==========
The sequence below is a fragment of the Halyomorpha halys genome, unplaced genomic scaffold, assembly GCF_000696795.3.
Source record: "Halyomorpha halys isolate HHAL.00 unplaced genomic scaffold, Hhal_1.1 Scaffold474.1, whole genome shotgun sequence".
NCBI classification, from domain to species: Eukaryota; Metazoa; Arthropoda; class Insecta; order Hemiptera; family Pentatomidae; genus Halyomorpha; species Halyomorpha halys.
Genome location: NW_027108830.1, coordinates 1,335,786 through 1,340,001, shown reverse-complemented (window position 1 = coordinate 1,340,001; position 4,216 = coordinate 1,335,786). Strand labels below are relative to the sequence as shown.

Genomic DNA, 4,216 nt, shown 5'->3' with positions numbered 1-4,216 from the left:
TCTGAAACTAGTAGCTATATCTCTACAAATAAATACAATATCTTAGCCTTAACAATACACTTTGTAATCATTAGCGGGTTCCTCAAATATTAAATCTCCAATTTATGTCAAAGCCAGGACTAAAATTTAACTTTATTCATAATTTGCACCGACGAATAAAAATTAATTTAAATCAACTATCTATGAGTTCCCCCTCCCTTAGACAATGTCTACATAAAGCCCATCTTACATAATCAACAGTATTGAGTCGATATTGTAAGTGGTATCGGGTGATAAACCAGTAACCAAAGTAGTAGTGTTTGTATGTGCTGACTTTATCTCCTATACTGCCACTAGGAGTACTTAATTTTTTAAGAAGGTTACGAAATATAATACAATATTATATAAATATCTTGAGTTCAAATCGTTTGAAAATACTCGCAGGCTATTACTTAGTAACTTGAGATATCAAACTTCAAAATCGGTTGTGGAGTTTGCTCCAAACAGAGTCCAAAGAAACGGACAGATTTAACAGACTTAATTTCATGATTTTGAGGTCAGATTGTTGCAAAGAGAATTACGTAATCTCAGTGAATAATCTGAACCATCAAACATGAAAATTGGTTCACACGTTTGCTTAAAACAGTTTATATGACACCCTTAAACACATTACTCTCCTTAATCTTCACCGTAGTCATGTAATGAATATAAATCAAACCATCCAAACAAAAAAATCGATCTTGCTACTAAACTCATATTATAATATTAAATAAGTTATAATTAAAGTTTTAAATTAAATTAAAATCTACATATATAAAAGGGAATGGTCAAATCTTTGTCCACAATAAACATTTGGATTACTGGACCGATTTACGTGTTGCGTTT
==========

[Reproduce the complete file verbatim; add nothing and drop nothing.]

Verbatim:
The sequence below is a fragment of the Halyomorpha halys genome, unplaced genomic scaffold, assembly GCF_000696795.3.
Source record: "Halyomorpha halys isolate HHAL.00 unplaced genomic scaffold, Hhal_1.1 Scaffold474.1, whole genome shotgun sequence".
NCBI classification, from domain to species: Eukaryota; Metazoa; Arthropoda; class Insecta; order Hemiptera; family Pentatomidae; genus Halyomorpha; species Halyomorpha halys.
Genome location: NW_027108830.1, coordinates 1,335,786 through 1,340,001, shown reverse-complemented (window position 1 = coordinate 1,340,001; position 4,216 = coordinate 1,335,786). Strand labels below are relative to the sequence as shown.

Genomic DNA, 4,216 nt, shown 5'->3' with positions numbered 1-4,216 from the left:
TCTGAAACTAGTAGCTATATCTCTACAAATAAATACAATATCTTAGCCTTAACAATACACTTTGTAATCATTAGCGGGTTCCTCAAATATTAAATCTCCAATTTATGTCAAAGCCAGGACTAAAATTTAACTTTATTCATAATTTGCACCGACGAATAAAAATTAATTTAAATCAACTATCTATGAGTTCCCCCTCCCTTAGACAATGTCTACATAAAGCCCATCTTACATAATCAACAGTATTGAGTCGATATTGTAAGTGGTATCGGGTGATAAACCAGTAACCAAAGTAGTAGTGTTTGTATGTGCTGACTTTATCTCCTATACTGCCACTAGGAGTACTTAATTTTTTAAGAAGGTTACGAAATATAATACAATATTATATAAATATCTTGAGTTCAAATCGTTTGAAAATACTCGCAGGCTATTACTTAGTAACTTGAGATATCAAACTTCAAAATCGGTTGTGGAGTTTGCTCCAAACAGAGTCCAAAGAAACGGACAGATTTAACAGACTTAATTTCATGATTTTGAGGTCAGATTGTTGCAAAGAGAATTACGTAATCTCAGTGAATAATCTGAACCATCAAACATGAAAATTGGTTCACACGTTTGCTTAAAACAGTTTATATGACACCCTTAAACACATTACTCTCCTTAATCTTCACCGTAGTCATGTAATGAATATAAATCAAACCATCCAAACAAAAAAATCGATCTTGCTACTAAACTCATATTATAATATTAAATAAGTTATAATTAAAGTTTTAAATTAAATTAAAATCTACATATATAAAAGGGAATGGTCAAATCTTTGTCCACAATAAACATTTGGATTACTGGACCGATTTACGTGTTGCGTTT